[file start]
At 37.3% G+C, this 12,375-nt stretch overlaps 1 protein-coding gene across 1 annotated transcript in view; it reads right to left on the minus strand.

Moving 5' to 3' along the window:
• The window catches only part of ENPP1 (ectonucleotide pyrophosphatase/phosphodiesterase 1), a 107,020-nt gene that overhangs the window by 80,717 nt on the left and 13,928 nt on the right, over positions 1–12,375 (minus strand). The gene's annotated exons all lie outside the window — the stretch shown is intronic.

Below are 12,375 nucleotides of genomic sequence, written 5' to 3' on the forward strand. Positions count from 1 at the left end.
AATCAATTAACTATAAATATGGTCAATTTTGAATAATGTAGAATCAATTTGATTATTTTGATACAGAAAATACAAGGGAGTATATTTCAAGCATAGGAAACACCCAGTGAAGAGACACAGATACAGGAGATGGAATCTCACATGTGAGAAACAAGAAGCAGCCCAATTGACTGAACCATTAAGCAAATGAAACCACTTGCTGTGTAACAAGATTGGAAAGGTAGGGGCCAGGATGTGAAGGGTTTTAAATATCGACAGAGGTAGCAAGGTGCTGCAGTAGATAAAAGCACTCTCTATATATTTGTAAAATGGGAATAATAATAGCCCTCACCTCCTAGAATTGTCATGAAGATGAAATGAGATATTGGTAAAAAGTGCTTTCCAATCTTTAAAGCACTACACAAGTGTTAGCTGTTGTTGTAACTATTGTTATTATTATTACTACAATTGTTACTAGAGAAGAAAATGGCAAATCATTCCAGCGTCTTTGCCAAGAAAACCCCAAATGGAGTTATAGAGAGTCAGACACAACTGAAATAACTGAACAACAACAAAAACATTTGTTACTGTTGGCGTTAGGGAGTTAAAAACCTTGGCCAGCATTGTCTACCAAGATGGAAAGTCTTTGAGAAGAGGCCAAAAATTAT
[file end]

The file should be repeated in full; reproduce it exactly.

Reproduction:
At 37.3% G+C, this 12,375-nt stretch overlaps 1 protein-coding gene across 1 annotated transcript in view; it reads right to left on the minus strand.

Moving 5' to 3' along the window:
• The window catches only part of ENPP1 (ectonucleotide pyrophosphatase/phosphodiesterase 1), a 107,020-nt gene that overhangs the window by 80,717 nt on the left and 13,928 nt on the right, over positions 1–12,375 (minus strand). The gene's annotated exons all lie outside the window — the stretch shown is intronic.

Below are 12,375 nucleotides of genomic sequence, written 5' to 3' on the forward strand. Positions count from 1 at the left end.
AATCAATTAACTATAAATATGGTCAATTTTGAATAATGTAGAATCAATTTGATTATTTTGATACAGAAAATACAAGGGAGTATATTTCAAGCATAGGAAACACCCAGTGAAGAGACACAGATACAGGAGATGGAATCTCACATGTGAGAAACAAGAAGCAGCCCAATTGACTGAACCATTAAGCAAATGAAACCACTTGCTGTGTAACAAGATTGGAAAGGTAGGGGCCAGGATGTGAAGGGTTTTAAATATCGACAGAGGTAGCAAGGTGCTGCAGTAGATAAAAGCACTCTCTATATATTTGTAAAATGGGAATAATAATAGCCCTCACCTCCTAGAATTGTCATGAAGATGAAATGAGATATTGGTAAAAAGTGCTTTCCAATCTTTAAAGCACTACACAAGTGTTAGCTGTTGTTGTAACTATTGTTATTATTATTACTACAATTGTTACTAGAGAAGAAAATGGCAAATCATTCCAGCGTCTTTGCCAAGAAAACCCCAAATGGAGTTATAGAGAGTCAGACACAACTGAAATAACTGAACAACAACAAAAACATTTGTTACTGTTGGCGTTAGGGAGTTAAAAACCTTGGCCAGCATTGTCTACCAAGATGGAAAGTCTTTGAGAAGAGGCCAAAAATTAT